Welcome to the Embrio blog.   This blog will contain posts about the development of the software and deeper discussions about the philosophy behind the software than the documents and tutorials can get into.

Embrio is an “agent based” visual programming environment for real time embedded and “embodied” software.  “Agent based” refers to a structure where the program is broken down into individual pieces called “agents” that each do one job, are always running, and communicate by turning on and off other agents.   An agent in Embrio is implemented as a group of interconnected nodes that update at a configurable frequency.  All agents and all nodes that make up their agents continuously update for as long as the program is running.  This highly parallel structure (loosely based on the brain) is quite different than the sequential structure of a traditional program, and is well suited for embedded and embodied software.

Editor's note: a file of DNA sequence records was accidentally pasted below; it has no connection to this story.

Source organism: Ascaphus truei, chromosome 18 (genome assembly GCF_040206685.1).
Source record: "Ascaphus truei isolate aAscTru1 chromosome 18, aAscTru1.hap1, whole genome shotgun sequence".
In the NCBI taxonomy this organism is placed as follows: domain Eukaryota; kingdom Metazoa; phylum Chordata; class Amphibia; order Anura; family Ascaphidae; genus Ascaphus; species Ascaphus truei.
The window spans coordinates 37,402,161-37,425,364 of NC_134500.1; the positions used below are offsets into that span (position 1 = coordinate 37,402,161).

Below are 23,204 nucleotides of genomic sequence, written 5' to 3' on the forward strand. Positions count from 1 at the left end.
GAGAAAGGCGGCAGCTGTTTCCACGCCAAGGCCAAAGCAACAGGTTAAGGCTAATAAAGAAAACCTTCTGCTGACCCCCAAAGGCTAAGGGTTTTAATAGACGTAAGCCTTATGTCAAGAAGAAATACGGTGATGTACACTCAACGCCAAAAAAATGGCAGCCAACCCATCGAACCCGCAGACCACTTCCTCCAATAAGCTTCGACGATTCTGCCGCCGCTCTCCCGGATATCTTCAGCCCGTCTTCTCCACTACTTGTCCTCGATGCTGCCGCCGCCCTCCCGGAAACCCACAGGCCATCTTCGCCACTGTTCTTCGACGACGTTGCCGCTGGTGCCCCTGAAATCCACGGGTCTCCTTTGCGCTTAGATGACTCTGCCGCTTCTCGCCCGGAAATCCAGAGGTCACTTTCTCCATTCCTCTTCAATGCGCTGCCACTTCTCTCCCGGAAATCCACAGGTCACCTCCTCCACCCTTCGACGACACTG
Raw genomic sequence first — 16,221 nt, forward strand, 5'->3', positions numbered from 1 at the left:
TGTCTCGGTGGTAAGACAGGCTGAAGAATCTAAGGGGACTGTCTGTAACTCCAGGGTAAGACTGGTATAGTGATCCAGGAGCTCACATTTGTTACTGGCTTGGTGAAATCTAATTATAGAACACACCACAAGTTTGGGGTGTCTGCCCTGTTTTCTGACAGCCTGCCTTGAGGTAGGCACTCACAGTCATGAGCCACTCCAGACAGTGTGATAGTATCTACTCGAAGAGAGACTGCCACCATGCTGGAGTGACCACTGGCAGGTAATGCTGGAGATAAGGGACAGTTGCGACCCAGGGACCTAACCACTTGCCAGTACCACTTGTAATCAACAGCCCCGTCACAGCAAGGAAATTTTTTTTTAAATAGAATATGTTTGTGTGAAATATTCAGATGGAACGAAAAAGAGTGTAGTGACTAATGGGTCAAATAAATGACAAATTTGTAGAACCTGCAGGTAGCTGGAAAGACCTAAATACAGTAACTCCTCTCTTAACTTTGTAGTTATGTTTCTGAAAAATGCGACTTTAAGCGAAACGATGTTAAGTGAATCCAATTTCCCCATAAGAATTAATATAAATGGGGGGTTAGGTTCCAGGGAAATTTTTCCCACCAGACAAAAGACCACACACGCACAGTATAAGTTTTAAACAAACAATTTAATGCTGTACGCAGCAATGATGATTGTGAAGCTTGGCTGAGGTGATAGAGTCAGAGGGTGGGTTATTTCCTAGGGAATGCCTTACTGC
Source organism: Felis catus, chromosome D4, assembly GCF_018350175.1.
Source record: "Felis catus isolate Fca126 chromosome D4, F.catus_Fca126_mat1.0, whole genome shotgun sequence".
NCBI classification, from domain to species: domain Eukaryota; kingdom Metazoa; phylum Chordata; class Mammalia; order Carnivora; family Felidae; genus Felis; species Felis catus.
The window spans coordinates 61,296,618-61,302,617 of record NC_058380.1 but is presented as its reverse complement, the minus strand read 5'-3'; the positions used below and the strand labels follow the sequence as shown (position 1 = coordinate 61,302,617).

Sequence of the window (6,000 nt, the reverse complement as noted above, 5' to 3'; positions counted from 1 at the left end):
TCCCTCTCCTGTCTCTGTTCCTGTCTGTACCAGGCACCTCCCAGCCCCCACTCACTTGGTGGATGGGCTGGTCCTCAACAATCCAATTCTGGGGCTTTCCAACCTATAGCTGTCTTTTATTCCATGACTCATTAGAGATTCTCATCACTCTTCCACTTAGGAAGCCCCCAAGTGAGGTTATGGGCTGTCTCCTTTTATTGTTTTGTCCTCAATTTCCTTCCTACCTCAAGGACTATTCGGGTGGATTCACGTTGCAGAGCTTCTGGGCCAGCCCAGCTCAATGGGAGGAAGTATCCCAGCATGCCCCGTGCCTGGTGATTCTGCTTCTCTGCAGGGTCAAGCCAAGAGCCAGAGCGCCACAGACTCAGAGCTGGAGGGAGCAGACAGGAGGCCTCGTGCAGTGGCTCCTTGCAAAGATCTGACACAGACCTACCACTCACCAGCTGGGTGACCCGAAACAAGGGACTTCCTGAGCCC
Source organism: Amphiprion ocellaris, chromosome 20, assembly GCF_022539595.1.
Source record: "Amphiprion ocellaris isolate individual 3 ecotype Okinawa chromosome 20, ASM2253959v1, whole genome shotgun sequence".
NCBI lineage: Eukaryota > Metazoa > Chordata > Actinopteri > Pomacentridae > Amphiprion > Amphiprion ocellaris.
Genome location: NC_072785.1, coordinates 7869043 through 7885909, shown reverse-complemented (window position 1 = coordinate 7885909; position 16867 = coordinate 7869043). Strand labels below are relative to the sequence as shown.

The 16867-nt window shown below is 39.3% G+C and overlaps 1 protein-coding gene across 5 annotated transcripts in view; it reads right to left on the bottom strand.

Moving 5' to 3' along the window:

Embedded and embodied software is software that controls a physical item, like a robot.  It is quite different than traditional software which runs on a screen.  A regular application reacts to predictable user input, like mouse clicks and key presses.  Software running a physical body needs to react to the noisy and chaotic real world.  I generally think of embedded and embodied software as different; embedded software runs on a physical device, but the inputs to the device can be quite predictable, like a thermostat or coffee maker.  “Embodied” software controls a robot or virtual character, it moves a body through the world, and has to interact with a dynamic environment.  Embrio was designed specifically for embodied software, and it is here where the difference between its structure and the structure of a traditional program have the most impact, but it also makes writing embedded software much easier and more fun.

Further blog posts will delve deeper into these concepts and how they are addressed in Embrio.